Between 2014 and 2018, Black women who continued with pregnancies were 2.8 times more likely to die from pregnancy-related causes than their white counterparts in Michigan, according to the state health department data, and that’s an improvement. From 2007 to 2010, they were five times more likely to perish.
The fate of their babies is similarly in contrast. Five white babies younger than one died per 1,000 live births in 2020 in Michigan. The Black infant death rate was almost 3 times higher with 14 per 1,000 live births, the state health department reported.
“No matter where you kind of want to look at the process of reproduction, women of color, and especially Black women and women who live on low incomes, are disproportionately affected,” said Dr. Lisa Harris, professor of reproductive health, obstetrics and gynecology, and women’s and gender studies at the University of Michigan, where she also directs the fellowship program in family planning.
These groups are least likely to have access to health care to prevent pregnancy, leading to unintended pregnancies, and most unable to travel to another state where abortion is allowed, Harris said. They also might not have the resources – money or credit cards – to attain medications for self-managed abortion, and if they do, chances are probably greater they will be criminalized, detained or prosecuted for it. “Because of the inequities and bias and racism built into how physicians report people who they think did something illegal.”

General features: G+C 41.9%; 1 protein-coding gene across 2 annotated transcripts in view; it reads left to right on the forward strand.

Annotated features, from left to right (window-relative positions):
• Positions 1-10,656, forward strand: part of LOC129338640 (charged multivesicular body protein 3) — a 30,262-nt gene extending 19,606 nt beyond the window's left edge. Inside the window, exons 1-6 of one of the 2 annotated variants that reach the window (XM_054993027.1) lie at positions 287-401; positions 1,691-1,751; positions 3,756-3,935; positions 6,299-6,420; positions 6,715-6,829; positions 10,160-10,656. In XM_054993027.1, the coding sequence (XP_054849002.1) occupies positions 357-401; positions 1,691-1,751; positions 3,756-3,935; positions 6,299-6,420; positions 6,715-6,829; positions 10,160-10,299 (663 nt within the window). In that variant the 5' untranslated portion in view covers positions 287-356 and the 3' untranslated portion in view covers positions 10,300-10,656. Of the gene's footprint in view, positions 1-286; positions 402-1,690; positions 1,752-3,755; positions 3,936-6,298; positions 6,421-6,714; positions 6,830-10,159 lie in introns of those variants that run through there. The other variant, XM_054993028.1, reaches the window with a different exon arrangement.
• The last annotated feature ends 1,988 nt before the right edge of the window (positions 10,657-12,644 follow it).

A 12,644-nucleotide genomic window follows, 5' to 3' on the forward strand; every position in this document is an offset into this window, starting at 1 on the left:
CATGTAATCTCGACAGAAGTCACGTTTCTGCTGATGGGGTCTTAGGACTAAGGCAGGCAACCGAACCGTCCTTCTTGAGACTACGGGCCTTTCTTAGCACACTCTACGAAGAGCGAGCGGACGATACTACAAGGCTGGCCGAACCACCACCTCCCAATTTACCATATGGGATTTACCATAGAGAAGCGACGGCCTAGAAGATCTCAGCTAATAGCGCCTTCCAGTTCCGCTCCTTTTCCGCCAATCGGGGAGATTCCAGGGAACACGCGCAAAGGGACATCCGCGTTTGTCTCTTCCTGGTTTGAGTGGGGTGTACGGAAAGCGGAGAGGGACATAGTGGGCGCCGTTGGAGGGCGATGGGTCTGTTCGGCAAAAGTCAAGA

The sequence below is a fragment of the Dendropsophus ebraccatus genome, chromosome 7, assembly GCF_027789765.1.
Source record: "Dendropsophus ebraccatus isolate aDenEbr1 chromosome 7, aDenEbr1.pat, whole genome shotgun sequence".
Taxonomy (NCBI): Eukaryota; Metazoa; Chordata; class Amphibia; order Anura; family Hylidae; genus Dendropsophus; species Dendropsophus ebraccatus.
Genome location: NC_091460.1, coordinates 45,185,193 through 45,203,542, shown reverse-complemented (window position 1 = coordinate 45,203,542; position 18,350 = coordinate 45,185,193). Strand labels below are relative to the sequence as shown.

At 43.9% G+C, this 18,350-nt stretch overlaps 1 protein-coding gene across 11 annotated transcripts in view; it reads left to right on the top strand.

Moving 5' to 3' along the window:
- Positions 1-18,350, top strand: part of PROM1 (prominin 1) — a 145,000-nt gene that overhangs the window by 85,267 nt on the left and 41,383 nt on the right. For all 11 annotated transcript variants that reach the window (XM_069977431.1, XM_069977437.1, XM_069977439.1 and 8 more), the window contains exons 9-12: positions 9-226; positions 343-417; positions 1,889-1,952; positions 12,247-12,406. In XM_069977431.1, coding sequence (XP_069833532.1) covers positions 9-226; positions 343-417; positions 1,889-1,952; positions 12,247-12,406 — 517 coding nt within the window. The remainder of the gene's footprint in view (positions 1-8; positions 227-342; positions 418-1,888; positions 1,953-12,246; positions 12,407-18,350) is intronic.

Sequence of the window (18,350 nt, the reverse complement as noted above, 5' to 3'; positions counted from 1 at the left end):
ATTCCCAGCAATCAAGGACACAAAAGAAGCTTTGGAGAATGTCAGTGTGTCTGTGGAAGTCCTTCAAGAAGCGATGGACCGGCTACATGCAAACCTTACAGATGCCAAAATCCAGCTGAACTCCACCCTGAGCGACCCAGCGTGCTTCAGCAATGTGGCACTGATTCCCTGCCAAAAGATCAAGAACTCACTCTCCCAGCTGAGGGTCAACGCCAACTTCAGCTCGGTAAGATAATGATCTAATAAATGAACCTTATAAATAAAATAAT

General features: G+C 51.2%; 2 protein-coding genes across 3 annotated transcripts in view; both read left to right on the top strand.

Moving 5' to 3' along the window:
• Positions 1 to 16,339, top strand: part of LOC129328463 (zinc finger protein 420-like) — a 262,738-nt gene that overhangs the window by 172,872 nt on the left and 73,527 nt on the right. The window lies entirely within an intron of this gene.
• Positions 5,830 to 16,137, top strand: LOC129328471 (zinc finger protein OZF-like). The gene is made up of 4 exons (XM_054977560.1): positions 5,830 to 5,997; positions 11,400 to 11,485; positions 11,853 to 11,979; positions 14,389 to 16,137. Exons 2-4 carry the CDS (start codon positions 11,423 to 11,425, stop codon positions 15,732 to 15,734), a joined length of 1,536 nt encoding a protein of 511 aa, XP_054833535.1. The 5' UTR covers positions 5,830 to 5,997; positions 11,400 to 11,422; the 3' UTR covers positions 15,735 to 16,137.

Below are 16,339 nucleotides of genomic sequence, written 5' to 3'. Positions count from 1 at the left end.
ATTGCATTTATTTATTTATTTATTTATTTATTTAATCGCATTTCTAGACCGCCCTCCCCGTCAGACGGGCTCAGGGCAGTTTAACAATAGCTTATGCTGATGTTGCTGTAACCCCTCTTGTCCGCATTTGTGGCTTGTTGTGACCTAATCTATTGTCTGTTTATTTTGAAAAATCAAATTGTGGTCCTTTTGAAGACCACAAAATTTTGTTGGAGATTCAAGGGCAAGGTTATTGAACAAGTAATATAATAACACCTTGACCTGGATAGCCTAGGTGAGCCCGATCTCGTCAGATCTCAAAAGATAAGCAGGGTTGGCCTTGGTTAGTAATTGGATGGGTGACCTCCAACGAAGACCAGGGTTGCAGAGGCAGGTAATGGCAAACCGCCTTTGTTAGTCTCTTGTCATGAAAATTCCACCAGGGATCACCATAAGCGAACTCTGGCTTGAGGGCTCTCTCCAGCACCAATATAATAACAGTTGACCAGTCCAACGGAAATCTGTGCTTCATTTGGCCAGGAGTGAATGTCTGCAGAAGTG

Finally, if they can’t leave the state or are too fearful to manage their own abortions, they give birth, which they might not survive, not just because of problems exclusive to pregnancy, Harris said, but because they enter pregnancy with elevated rates of cardiovascular disease, hypertension, diabetes, and other chronic concerns.
For Michigan women, these scenarios might not remain hypothetical.
Under a 1931 state law, it is a crime to administer an abortion. The only exception is to save the life of a mother.
The June 24 Supreme Court ruling in Dobbs v. Jackson Women’s Health Organization fell Roe v. Wade and made enforcement of the 90-year-old statute possible for the first time in half a century. Only a court order in a pending Planned Parenthood lawsuit bars its effect, and it is contested by two Republican prosecutors and the Republican-led state state legislature.